Loyle Carner, Elisa & Srigala: Arts Club, Liverpool

Loyle Carner

Loyle Carner

As Loyle Carner brought his Yesterday’s Gone tour to Liverpool Getontothis’ Luke Traynor was fully won over by his eloquence.

Declaring one’s football allegiances so stridently has never been a surefire way to get ahead and win favour at a gig in Liverpool.

Loyle Carner dispensed with that adage from the outset at Liverpool’s Arts Club, a giant-sized red No.7 shirt – like that worn by Suarez, by Dalglish – the domineering stage backdrop.

This 22-year-old Londoner was keen to be seen as Anfield all over, wearing a Liverpool Standard Chartered replica red top while clutching reverently an LFC woollen scarf as he settled into the groove of his confessional hip hop.

The Liverpool football salutes got a mixed reception, predictably, with Evertonians, suddenly stung, providing the jeers among the tribal cheers.

But this performer didn’t let football define his 55 minute setlist.

His stage, in the former Masque, ground floor terraced room, was quaintly set out like a family living room, with a leather armchair on one side, and a bookcase full to the brim of dusty vinyl on the other.

The instantly-likeable Carner even used a poem penned by his own mum on one track, reinforcing the never-more-so important topic of responsible parenthood into his considered brand of UK hip hop.

With his south London voice to the fore, this rapper unfurled poignant reflections on simple every day worries like work, status, and nervy early experiences with the opposite sex in a way which was both doleful and addictive.

But Carner can also do uplifting, as his new album “Yesterday’s Gone’s” opener – The Isle of Arran – proved, featuring an epic gospel choir underpinning the whole track, as Carner’s wordplay gets serious.

My mother said you get no love until you show some, so I showed some and got nothing out……no wonder that my dad didn’t want me…..

Carner’s rapping had a mournful, unhurried and almost deliberately sluggish quality, while on “No CD“, he used a simple backdrop of guitar and drums to make the track work.

We got some old Jay Zs, couple ODBs.[Old Dirty Bastard from Wu Tang Clan] Place ’em up in perfect order ’cos my OCD,” reported Carner.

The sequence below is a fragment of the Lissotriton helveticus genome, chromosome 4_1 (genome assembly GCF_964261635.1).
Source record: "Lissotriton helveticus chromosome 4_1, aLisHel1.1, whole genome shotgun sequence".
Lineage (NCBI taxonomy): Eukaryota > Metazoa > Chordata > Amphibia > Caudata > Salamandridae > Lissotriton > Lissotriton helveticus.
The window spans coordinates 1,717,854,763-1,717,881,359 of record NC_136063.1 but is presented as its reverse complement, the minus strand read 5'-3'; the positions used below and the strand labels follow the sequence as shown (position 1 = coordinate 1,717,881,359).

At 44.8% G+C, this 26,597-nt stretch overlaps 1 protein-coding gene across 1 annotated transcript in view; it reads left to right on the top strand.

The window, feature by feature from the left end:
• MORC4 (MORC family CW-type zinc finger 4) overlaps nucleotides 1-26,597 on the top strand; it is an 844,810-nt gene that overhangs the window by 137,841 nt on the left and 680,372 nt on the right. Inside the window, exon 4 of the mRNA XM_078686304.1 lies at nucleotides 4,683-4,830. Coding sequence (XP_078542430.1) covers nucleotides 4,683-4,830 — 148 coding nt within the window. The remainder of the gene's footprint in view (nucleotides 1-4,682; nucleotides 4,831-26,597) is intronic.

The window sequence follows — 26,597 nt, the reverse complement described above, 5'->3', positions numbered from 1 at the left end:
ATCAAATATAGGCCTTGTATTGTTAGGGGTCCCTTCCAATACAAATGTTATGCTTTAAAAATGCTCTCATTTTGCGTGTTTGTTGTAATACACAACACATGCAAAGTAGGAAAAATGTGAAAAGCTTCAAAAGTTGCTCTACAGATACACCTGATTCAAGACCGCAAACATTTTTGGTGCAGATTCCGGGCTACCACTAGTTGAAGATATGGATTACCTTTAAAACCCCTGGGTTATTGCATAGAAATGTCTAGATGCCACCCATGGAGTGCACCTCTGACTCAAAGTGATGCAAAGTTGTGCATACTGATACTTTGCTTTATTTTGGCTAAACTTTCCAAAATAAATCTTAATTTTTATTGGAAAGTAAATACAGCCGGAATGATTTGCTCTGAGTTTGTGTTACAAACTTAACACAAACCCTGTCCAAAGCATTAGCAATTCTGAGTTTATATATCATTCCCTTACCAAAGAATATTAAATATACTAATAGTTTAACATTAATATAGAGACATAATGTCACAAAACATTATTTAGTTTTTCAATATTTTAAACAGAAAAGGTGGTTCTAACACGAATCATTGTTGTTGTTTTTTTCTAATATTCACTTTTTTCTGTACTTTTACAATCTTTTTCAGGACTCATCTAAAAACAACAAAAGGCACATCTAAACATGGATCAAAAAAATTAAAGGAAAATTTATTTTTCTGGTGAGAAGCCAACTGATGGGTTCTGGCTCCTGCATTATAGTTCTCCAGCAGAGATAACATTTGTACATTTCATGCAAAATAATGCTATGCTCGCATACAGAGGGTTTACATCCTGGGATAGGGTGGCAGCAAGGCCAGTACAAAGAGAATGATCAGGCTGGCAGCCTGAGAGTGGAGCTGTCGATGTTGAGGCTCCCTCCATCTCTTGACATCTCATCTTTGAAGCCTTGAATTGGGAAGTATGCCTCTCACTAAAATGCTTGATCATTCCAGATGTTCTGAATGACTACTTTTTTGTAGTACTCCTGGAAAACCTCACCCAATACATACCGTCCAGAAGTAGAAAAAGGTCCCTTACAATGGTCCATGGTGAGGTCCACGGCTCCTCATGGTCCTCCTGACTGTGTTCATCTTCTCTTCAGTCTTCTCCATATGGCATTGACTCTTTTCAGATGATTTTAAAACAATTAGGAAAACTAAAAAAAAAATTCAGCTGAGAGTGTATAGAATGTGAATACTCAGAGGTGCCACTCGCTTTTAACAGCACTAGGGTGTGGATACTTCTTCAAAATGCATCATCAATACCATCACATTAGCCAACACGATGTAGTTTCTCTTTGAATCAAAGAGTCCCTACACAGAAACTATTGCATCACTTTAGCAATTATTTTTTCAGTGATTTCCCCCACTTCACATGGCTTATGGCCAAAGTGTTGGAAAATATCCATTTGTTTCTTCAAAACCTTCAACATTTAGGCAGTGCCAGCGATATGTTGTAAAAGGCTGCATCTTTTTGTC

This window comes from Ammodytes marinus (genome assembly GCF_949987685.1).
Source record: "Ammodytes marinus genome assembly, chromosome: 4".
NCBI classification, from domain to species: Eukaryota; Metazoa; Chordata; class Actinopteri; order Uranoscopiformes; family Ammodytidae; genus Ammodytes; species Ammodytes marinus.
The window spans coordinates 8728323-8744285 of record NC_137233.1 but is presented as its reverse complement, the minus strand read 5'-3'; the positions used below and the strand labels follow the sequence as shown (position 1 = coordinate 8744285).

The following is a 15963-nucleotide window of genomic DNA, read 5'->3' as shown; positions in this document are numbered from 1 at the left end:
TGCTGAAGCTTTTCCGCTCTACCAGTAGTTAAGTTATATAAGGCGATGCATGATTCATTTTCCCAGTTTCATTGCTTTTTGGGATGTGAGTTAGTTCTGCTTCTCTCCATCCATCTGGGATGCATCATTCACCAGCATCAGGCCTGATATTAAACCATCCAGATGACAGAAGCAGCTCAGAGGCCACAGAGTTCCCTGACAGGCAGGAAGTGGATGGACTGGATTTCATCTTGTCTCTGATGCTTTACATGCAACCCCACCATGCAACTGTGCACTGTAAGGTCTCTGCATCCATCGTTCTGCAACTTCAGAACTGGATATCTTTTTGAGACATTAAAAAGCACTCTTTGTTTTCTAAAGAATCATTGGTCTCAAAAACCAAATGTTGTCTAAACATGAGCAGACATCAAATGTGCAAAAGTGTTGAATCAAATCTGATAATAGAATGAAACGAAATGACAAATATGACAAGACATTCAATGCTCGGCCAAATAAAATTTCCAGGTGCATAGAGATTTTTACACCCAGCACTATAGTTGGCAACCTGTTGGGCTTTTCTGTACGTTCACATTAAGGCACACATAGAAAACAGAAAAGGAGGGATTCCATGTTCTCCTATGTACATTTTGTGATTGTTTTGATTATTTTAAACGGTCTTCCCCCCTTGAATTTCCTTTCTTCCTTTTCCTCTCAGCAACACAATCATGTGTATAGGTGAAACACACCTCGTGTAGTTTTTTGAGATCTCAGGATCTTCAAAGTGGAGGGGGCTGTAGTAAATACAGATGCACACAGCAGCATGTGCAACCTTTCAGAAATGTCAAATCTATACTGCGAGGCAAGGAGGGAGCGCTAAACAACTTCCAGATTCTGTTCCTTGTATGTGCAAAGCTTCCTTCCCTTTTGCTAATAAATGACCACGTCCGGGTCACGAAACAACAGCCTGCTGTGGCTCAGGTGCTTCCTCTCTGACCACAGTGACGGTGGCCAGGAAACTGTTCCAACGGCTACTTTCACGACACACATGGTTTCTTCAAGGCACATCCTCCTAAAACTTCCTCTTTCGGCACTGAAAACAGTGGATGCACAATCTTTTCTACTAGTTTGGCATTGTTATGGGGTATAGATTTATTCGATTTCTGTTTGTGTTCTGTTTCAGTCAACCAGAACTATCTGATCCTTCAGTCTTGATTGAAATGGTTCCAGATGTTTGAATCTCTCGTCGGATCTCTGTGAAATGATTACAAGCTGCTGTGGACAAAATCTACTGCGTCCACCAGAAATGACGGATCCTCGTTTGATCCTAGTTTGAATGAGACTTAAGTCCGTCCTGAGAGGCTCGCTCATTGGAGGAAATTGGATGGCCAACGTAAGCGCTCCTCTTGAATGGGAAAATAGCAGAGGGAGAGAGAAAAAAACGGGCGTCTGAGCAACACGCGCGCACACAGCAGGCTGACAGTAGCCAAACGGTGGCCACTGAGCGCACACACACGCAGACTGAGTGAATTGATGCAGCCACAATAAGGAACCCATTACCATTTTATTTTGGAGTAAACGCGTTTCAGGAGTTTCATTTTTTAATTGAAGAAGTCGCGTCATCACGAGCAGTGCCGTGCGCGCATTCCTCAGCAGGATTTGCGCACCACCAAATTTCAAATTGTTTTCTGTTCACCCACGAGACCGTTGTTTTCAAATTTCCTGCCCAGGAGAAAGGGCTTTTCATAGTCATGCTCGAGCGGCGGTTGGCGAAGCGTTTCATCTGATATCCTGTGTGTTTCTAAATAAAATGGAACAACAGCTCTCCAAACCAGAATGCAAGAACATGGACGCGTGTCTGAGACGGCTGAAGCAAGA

Carner has quickly gained favour in today’s hip hop community, his lyrics more laid-back and lackadaisical than the more jarring offerings of his Brit-hop peers.

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Tierney Terrace was infectious and searingly honest – “Cos all I wanted was a fucking bird, to tell the fucking truth, to hold my fucking hand, to guide me through the darkness when the others ran,” confessed Carner.

And it was hard not to empathise with such candour.

BFG,” one of his earliest-written tracks, was candid to the point of frankness – “Of course I’m fucking sad, I miss my fucking dad,” – and it was hard not to fall into line with this eloquence.

Cantona was a salute to his dad’s love of the Manchester United striker, featuring commentary from clips that suspiciously sounded like the Frenchman’s winner against Liverpool in the 1996 FA Cup Final.

The Spice Boys era, the men in Armani white suits…it takes some balls and confidence in one’s own material to relive that painful defeat and still keep a Merseyside audience smiling.

Carner played Liverpool Sound City 2015, down at Bramley Moore Docks, when he had just a handful of tracks to showcase his unique rapping style.

Now with a full album, his self-reflective and incredibly sincere words have started to bear fruit.

There was a perfect warm up to Carner’s set in the form of the duo Elisa & Srigala. It was clear they were enjoying being in Liverpool and supporting Carner. They set the tone nicely for the main act.

Images by Getontothis’ Georgia Flynn




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